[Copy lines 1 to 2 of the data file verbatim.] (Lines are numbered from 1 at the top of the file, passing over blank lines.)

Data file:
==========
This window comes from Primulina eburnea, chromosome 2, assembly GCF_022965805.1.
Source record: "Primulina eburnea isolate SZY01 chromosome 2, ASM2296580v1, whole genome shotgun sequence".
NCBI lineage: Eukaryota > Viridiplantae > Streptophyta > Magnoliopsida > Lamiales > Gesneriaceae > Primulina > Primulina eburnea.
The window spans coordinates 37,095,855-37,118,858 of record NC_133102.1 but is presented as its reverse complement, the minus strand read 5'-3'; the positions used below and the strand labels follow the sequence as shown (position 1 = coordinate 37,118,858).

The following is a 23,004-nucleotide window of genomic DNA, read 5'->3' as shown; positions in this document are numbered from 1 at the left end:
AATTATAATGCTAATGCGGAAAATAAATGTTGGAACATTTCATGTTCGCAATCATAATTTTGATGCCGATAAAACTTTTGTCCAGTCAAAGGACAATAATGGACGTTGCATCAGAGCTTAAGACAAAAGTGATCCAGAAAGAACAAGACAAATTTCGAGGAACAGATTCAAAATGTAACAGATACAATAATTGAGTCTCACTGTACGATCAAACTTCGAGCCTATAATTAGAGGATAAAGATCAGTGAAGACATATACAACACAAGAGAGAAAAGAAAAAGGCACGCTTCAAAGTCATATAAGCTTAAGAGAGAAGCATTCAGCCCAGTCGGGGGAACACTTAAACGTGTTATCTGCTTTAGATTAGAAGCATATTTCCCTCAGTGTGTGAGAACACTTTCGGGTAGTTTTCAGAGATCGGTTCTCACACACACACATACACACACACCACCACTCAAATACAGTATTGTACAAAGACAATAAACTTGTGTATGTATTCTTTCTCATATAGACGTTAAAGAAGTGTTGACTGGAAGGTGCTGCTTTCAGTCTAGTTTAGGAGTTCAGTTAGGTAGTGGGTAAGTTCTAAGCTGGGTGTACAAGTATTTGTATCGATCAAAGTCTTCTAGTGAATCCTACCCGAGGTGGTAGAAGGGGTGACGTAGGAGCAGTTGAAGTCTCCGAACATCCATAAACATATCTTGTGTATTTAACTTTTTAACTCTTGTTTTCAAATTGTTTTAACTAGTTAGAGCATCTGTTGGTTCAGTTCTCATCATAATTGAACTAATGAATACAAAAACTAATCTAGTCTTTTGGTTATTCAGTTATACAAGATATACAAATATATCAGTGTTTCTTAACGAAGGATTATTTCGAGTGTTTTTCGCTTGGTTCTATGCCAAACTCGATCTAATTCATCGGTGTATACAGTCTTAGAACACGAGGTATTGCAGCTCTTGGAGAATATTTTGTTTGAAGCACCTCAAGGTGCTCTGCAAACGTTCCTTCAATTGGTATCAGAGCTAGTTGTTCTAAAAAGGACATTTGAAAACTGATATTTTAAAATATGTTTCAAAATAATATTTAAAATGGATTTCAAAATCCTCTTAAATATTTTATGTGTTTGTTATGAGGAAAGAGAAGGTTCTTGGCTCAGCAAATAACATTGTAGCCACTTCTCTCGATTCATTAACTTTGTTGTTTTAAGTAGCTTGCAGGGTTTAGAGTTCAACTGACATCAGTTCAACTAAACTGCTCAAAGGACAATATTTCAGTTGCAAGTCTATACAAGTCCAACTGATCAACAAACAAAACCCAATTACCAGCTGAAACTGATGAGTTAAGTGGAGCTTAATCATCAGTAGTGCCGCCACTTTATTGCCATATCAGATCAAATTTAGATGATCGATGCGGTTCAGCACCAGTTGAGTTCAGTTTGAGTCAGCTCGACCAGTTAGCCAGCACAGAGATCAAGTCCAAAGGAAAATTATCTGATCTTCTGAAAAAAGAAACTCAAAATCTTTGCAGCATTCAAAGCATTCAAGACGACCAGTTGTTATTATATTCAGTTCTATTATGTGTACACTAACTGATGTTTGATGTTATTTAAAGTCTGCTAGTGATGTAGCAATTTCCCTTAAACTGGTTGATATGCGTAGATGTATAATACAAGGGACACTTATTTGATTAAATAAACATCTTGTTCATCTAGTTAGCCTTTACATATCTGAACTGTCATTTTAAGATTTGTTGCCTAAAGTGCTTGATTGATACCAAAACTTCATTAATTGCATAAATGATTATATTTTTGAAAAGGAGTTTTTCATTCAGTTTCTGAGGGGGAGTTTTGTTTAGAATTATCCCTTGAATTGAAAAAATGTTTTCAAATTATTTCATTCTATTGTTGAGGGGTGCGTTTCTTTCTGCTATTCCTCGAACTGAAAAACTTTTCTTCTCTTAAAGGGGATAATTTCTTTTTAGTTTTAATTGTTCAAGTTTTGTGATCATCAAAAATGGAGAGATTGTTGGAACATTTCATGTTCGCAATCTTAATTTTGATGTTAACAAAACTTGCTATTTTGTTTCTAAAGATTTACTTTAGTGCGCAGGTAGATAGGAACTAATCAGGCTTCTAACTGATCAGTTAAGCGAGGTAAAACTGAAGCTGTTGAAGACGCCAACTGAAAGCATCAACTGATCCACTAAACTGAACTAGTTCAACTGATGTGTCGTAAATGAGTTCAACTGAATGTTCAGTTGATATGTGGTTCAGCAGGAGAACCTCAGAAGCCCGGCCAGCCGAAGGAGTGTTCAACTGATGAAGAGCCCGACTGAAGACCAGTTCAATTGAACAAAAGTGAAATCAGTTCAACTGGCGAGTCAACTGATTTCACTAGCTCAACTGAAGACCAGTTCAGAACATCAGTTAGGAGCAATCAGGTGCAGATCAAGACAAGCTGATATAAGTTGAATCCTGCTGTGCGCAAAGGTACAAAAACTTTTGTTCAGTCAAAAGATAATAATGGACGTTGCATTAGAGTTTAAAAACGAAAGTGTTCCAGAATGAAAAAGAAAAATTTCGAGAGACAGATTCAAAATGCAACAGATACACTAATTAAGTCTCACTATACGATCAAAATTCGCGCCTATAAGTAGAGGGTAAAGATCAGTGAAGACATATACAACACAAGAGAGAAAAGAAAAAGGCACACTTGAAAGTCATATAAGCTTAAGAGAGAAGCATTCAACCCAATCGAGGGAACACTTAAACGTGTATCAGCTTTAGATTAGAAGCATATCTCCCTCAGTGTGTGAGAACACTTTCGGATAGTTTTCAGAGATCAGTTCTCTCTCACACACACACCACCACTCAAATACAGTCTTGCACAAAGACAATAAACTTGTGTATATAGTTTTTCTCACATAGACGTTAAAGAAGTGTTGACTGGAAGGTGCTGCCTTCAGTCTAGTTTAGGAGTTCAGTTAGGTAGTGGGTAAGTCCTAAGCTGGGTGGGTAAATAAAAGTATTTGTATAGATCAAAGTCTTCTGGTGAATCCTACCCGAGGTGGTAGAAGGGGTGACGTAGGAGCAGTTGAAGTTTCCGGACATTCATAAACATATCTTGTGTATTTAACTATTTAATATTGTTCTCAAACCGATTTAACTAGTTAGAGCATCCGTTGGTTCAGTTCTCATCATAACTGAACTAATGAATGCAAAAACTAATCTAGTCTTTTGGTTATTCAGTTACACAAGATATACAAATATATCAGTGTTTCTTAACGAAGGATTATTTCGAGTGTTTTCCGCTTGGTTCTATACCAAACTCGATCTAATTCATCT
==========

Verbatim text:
This window comes from Primulina eburnea, chromosome 2, assembly GCF_022965805.1.
Source record: "Primulina eburnea isolate SZY01 chromosome 2, ASM2296580v1, whole genome shotgun sequence".